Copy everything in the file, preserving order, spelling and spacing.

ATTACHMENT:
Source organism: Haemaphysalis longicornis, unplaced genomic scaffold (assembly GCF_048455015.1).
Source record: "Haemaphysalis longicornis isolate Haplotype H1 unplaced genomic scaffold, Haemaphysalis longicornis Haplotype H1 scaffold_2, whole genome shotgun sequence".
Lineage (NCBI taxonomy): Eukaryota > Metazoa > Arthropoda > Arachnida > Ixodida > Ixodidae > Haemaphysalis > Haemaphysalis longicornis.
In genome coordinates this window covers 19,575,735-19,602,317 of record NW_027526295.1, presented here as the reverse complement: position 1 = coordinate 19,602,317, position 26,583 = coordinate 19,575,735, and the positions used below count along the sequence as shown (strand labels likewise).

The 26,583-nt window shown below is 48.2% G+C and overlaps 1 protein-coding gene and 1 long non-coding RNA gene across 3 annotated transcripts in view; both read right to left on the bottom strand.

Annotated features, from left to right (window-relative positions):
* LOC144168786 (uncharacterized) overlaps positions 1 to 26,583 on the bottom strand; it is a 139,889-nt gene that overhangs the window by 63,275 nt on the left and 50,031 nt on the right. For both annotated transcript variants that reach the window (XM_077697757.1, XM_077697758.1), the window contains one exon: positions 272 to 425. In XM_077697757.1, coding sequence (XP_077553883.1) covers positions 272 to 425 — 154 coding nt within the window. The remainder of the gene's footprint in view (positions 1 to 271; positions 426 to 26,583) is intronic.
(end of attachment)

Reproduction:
Source organism: Haemaphysalis longicornis, unplaced genomic scaffold (assembly GCF_048455015.1).
Source record: "Haemaphysalis longicornis isolate Haplotype H1 unplaced genomic scaffold, Haemaphysalis longicornis Haplotype H1 scaffold_2, whole genome shotgun sequence".
Lineage (NCBI taxonomy): Eukaryota > Metazoa > Arthropoda > Arachnida > Ixodida > Ixodidae > Haemaphysalis > Haemaphysalis longicornis.
In genome coordinates this window covers 19,575,735-19,602,317 of record NW_027526295.1, presented here as the reverse complement: position 1 = coordinate 19,602,317, position 26,583 = coordinate 19,575,735, and the positions used below count along the sequence as shown (strand labels likewise).

The 26,583-nt window shown below is 48.2% G+C and overlaps 1 protein-coding gene and 1 long non-coding RNA gene across 3 annotated transcripts in view; both read right to left on the bottom strand.

Annotated features, from left to right (window-relative positions):
* LOC144168786 (uncharacterized) overlaps positions 1 to 26,583 on the bottom strand; it is a 139,889-nt gene that overhangs the window by 63,275 nt on the left and 50,031 nt on the right. For both annotated transcript variants that reach the window (XM_077697757.1, XM_077697758.1), the window contains one exon: positions 272 to 425. In XM_077697757.1, coding sequence (XP_077553883.1) covers positions 272 to 425 — 154 coding nt within the window. The remainder of the gene's footprint in view (positions 1 to 271; positions 426 to 26,583) is intronic.